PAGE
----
John Emmeus Davis

John Emmeus Davis
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John Emmeus Davis is a partner and co-founder of Burlington Associates in Community Development, a national consulting cooperative specializing in the development of policies and programs promoting permanently affordable, owner-occupied housing. He was the housing director for Burlington, Vermont, in the mayoral administrations of Bernie Sanders and Peter Clavelle. Davis has taught housing policy and neighborhood planning at Tufts University, New Hampshire College, the University of Vermont, and the Massachusetts Institute of Technology.
Photo by charlene mcbride via flickr, CC BY 2.0

Industry versus Movement – Redux

Three years ago, I posted a blog in which I wrestled with the question of whether community development is an “industry” or a “movement.”...

Plugging the Leaky Bucket: It’s About Time

“A society grows great when old people plant trees whose shade they know they shall never sit in.” If that Greek proverb is true, what does it say about a society where most of our policies for affordable housing and community development look more like the mono-cropping of field corn than the patient cultivation of […]

Covered Bridge: A Program That Keeps the Elderly in Their Homes

Nonprofit housers need to think gray in a new way. It has long been predicted that a demographic wave of retirement-age Americans would soon be breaking upon the shores of our communities. It has now arrived. Despite being forewarned, most communities are poorly prepared to meet the housing needs of this cohort. That is especially […]

Mamas, Don’t Let Your Organizers Grow Up To Be Developers

When a community-based developer of affordable housing incorporates community organizing into its programmatic repertoire, there is almost always added value—for...

You Must Remember This: Uses of the Past in Community Development

“History is bunk,” declared Henry Ford to a newspaper reporter in 1916.  “The only history that is worth a tinker’s...

The Impossible Takes a Little Longer

Housers catch flak from every side. Public funders wonder when nonprofit organizations that build housing for families too poor...

Ground Leasing Without Tears

Editor’s note: There are two major legal mechanisms out there for making a privately owned housing unit permanently affordable: (1) a stewarding organization can...

Is Community Development an Industry–or a Movement?

Anyone like me who’s spent more than a few years doing community development is likely to have been force-fed...

Mobility Still Matters

Security is the holy grail of housing policy. Wherever people are perched on the housing tenure ladder, be they...

A New Kind of Redlining: Punishing Success

During the worst years of the Great American Mortgage Meltdown, shared equity homes represented an island of stability in a...

Braided Lives: Habitat–Land Trust Partnerships Bring Each Back to Their Roots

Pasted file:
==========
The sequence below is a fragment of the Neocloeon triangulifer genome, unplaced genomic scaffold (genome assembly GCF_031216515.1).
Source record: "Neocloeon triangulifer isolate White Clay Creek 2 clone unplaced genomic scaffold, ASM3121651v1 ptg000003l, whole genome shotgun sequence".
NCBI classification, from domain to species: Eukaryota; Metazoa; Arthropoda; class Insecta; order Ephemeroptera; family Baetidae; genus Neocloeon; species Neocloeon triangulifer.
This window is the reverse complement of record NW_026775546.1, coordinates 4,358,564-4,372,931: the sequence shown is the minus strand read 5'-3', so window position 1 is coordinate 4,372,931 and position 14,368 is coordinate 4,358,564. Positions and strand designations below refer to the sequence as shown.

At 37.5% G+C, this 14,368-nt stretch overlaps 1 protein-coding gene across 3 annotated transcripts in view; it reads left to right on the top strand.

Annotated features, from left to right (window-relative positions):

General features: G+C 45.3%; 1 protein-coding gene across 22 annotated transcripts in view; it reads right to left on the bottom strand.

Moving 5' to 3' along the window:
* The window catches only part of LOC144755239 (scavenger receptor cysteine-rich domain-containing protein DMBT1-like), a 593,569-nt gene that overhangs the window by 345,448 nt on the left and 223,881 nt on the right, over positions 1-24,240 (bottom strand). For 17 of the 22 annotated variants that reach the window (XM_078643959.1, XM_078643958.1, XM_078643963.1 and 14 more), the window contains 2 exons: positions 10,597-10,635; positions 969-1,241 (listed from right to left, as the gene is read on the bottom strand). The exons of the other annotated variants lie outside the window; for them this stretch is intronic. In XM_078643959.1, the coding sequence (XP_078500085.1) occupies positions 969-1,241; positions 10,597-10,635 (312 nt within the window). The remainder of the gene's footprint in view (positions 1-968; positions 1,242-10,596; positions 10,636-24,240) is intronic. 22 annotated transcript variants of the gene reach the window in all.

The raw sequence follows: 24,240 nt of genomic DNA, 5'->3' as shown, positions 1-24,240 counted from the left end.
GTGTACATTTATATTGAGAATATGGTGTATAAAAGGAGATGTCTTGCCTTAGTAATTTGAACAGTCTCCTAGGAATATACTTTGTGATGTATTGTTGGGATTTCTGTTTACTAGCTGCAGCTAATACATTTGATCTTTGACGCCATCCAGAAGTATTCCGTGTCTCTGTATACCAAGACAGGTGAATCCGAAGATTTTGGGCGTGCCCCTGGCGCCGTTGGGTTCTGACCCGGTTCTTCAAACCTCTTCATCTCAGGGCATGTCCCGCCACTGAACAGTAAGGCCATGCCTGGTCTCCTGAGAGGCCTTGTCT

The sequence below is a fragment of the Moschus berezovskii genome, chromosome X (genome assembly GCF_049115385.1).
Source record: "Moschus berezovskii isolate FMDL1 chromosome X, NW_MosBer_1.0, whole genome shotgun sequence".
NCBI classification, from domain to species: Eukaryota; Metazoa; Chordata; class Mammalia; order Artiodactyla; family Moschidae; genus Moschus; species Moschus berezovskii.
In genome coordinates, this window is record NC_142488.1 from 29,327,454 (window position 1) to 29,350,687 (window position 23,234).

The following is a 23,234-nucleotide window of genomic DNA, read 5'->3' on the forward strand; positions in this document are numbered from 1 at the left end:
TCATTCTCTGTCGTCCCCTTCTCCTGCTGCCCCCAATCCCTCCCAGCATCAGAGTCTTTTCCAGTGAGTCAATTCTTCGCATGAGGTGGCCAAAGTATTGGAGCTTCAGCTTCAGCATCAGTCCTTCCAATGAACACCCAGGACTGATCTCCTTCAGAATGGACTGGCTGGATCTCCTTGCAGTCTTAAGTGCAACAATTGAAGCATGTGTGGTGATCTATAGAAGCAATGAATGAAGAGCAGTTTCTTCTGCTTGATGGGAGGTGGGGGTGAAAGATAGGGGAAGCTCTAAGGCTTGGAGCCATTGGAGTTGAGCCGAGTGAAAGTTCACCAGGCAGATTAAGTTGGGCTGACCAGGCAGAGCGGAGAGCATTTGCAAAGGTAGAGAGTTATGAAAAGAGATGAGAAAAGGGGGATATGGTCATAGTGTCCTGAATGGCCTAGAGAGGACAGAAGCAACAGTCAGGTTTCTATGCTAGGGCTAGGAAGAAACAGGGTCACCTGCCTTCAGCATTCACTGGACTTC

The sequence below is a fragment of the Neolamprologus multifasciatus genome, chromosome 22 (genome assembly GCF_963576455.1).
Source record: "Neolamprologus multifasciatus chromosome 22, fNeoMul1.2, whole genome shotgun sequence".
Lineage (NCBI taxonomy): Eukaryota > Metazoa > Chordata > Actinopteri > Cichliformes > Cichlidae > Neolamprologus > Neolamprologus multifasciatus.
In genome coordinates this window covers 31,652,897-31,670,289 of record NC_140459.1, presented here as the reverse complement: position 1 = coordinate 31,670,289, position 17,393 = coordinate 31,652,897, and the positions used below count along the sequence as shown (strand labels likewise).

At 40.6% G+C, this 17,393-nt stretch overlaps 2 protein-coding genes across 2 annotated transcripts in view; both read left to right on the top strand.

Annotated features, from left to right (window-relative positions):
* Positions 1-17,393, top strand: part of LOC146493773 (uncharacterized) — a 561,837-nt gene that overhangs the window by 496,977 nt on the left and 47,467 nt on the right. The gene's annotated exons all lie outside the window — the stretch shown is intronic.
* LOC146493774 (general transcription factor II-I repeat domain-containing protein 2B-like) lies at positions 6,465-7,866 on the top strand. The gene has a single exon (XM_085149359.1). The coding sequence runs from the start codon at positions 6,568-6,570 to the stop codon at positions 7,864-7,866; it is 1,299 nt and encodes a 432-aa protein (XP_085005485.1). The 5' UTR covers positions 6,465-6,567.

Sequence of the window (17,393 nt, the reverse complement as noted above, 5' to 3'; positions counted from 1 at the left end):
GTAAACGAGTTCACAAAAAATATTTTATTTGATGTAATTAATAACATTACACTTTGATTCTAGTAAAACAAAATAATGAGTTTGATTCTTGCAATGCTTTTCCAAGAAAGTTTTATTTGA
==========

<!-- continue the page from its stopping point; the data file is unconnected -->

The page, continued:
Though they started at the same place around the same time, community land trusts and Habitat for Humanity soon went...

Precarious Values and Permeable Edges in Community Development

It has been said there are only two lasting bequests we can leave our children. One is roots. The...

The Threat (and Promise) of a Good Example

It’s embarrassing to admit, but those who vehemently oppose shared equity homeownership may have a deeper understanding of the sector’s...

The Untapped Potential of Land Bank/Land Trust Partnerships

Land banks and land trusts are frequently portrayed as competing strategies for securing control over abandoned...

No Time for Timidity

Advocates for shared equity homeownership have been talking for years about “going to scale.” Many people have been working diligently...

Nine Rules of Engagement for Recruiting and Retaining Community Volunteers

In community development's formative years, it would have been unthinkable for a nonprofit housing organization not to have a grassroots...

Yes They Can. And They Bloody Well Did

As you watch the games of the XXX Olympiad, you should know that something extraordinary has been happening in...

Homes That Last

Counter-cyclical stewardship is the only way to ensure that lower-income families are neither nudged out by rising costs nor forced out by foreclosure.

Taxation of Shared-Equity Homes

In 2004, the National Housing Institute launched an ongoing research project on shared-equity homeownership, focusing on three models of resale-restricted, owner-occupied housing: limited-equity cooperatives;...

Shared Equity Homeownership

As the housing crisis worsens, putting the American Dream out of reach for millions, communities around the country are turning to shared equity homeownership—limited...

Toward a Common Agenda

Growing shared-equity housing

Introduction

With the publication last fall of Shared Equity Homeownership: the Changing Landscape of Resale-restricted, Owner-occupied Housing, the National Housing Institute completed the first phase...

Shared-Equity Homeownership

Beginning with this issue, NHI will be reporting on our current research interests. In the Fall of 2004, we began a two-phased, multi-year study...